The long-awaited SHA-1 deprecation deadline of Jan. 1, 2017, is almost here. At that point, we’ll all be expected to use SHA-2 instead. So the question is: What is your browser going to do when it encounters a SHA-1 signed digital certificate?

We’ll delve into the answers in a minute. But first, let’s review what the move from SHA-1 to SHA-2 is all about.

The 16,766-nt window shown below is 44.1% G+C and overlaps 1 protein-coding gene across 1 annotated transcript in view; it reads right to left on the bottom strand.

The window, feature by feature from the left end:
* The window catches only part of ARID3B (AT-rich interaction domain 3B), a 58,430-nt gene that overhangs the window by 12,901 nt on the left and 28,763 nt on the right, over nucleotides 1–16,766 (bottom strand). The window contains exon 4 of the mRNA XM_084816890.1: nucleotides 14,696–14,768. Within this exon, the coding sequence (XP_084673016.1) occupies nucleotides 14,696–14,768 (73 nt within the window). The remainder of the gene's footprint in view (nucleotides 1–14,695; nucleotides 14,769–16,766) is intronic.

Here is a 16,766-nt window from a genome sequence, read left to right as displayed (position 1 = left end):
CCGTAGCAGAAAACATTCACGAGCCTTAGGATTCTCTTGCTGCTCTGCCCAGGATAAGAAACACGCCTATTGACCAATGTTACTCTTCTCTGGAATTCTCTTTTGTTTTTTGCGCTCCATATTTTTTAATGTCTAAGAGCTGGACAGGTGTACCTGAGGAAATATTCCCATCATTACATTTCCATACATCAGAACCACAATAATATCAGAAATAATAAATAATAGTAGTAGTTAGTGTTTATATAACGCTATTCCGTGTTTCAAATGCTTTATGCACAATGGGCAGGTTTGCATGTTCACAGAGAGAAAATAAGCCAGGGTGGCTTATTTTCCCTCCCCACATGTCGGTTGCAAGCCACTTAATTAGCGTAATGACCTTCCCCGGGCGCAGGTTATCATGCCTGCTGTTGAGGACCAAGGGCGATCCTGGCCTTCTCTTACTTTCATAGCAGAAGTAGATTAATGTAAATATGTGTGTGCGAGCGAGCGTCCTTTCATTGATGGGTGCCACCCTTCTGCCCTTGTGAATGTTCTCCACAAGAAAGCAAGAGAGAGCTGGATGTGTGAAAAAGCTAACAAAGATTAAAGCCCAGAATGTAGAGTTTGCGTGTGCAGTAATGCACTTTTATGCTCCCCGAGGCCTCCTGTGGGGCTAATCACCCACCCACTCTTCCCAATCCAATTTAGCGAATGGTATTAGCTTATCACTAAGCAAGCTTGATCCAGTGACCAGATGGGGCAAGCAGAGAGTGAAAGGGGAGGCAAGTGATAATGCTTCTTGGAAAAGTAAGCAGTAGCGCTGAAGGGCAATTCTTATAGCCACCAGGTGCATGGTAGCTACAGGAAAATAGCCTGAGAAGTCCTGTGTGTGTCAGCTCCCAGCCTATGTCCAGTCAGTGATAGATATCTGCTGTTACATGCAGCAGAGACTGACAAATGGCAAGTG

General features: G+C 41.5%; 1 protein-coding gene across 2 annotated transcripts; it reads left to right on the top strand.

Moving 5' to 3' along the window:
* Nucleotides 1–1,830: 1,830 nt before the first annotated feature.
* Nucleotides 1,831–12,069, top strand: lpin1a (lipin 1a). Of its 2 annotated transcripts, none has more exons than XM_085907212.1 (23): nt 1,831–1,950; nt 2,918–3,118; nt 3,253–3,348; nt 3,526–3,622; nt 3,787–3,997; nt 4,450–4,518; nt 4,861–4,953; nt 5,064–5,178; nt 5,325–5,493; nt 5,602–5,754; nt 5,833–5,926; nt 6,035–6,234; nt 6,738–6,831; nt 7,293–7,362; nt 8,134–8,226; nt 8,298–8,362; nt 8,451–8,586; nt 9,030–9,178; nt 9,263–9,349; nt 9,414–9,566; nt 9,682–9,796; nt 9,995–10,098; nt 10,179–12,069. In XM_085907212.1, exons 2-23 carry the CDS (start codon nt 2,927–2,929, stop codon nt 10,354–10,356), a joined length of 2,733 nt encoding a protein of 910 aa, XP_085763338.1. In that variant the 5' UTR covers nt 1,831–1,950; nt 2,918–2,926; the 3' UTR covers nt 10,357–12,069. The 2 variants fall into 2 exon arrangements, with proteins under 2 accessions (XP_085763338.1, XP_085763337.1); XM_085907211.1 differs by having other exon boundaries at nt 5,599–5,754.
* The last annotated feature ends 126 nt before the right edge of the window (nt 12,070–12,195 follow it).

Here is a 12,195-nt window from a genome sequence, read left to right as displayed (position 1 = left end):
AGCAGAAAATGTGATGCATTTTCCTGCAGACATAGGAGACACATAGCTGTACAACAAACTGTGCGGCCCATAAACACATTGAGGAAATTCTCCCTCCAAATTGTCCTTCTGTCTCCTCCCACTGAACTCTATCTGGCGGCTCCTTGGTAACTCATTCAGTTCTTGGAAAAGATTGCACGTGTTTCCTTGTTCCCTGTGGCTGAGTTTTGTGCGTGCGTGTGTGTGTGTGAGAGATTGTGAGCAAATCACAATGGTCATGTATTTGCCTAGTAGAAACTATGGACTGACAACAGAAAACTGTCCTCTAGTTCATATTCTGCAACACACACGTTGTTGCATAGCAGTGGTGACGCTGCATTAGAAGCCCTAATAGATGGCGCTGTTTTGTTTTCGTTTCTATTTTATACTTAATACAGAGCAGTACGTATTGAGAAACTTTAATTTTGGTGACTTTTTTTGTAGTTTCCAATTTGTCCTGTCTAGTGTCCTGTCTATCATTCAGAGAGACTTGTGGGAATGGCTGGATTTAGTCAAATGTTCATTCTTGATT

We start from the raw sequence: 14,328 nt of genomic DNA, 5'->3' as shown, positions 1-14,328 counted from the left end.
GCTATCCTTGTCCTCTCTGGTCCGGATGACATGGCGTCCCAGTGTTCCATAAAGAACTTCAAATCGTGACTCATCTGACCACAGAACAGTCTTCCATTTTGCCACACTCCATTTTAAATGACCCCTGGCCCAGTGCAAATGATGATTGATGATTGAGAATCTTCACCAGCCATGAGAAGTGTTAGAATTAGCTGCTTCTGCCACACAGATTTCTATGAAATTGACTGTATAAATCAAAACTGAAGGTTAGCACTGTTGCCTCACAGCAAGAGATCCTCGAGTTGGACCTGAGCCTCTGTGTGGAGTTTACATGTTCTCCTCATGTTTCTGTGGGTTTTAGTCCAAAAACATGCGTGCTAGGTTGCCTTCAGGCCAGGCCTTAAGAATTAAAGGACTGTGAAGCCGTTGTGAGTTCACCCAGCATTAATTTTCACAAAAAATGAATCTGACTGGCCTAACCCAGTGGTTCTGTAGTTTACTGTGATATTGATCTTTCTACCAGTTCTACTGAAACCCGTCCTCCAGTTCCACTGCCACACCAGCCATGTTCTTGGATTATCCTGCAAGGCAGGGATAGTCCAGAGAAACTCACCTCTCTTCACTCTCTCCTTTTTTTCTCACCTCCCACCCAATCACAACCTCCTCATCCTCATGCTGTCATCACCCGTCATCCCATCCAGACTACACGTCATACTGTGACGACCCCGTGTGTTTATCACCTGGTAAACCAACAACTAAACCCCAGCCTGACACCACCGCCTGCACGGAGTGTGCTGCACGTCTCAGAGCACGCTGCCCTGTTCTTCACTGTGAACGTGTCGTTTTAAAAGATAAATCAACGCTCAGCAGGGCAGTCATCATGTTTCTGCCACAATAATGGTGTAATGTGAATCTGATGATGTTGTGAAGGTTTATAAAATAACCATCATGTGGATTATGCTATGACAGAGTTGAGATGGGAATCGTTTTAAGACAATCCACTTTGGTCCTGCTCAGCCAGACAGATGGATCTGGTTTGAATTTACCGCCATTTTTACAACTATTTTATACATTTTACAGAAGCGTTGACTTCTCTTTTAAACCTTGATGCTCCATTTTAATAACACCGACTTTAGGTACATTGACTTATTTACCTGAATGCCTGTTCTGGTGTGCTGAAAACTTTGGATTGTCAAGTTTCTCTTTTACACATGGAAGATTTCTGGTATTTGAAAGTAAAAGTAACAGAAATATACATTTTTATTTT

Getting from SHA-1 to SHA-2

SHA-1 is a cryptographic hash officially recommended by NIST. It’s used to verify digital content, as well as digital certificates and certificate revocation lists (CRLs). Whenever a PKI certification authority (CA) issues a certificate or CRL, it signs it with a hash to assist “consuming” applications and devices with trust verification. 

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Source: Security